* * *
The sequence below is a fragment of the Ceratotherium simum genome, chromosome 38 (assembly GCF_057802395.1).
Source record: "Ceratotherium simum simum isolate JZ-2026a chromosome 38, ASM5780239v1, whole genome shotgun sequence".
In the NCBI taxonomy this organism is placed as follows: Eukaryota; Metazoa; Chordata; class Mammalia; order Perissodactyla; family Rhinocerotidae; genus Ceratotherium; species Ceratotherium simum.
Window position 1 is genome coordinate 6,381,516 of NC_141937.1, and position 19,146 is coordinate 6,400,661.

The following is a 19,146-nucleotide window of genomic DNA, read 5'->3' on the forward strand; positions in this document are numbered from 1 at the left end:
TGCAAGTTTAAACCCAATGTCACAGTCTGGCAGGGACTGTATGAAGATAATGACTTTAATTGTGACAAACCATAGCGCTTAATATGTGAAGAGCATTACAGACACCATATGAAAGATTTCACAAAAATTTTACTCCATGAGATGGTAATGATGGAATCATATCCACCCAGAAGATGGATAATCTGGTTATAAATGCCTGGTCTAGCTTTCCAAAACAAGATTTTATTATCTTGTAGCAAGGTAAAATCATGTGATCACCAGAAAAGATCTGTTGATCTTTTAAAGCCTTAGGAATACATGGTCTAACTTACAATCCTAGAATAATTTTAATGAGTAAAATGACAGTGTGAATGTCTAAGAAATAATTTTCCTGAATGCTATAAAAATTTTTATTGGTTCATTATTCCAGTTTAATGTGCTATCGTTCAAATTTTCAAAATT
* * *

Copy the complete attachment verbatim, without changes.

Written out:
The sequence below is a fragment of the Ceratotherium simum genome, chromosome 38 (assembly GCF_057802395.1).
Source record: "Ceratotherium simum simum isolate JZ-2026a chromosome 38, ASM5780239v1, whole genome shotgun sequence".
In the NCBI taxonomy this organism is placed as follows: Eukaryota; Metazoa; Chordata; class Mammalia; order Perissodactyla; family Rhinocerotidae; genus Ceratotherium; species Ceratotherium simum.
Window position 1 is genome coordinate 6,381,516 of NC_141937.1, and position 19,146 is coordinate 6,400,661.

The following is a 19,146-nucleotide window of genomic DNA, read 5'->3' on the forward strand; positions in this document are numbered from 1 at the left end:
TGCAAGTTTAAACCCAATGTCACAGTCTGGCAGGGACTGTATGAAGATAATGACTTTAATTGTGACAAACCATAGCGCTTAATATGTGAAGAGCATTACAGACACCATATGAAAGATTTCACAAAAATTTTACTCCATGAGATGGTAATGATGGAATCATATCCACCCAGAAGATGGATAATCTGGTTATAAATGCCTGGTCTAGCTTTCCAAAACAAGATTTTATTATCTTGTAGCAAGGTAAAATCATGTGATCACCAGAAAAGATCTGTTGATCTTTTAAAGCCTTAGGAATACATGGTCTAACTTACAATCCTAGAATAATTTTAATGAGTAAAATGACAGTGTGAATGTCTAAGAAATAATTTTCCTGAATGCTATAAAAATTTTTATTGGTTCATTATTCCAGTTTAATGTGCTATCGTTCAAATTTTCAAAATT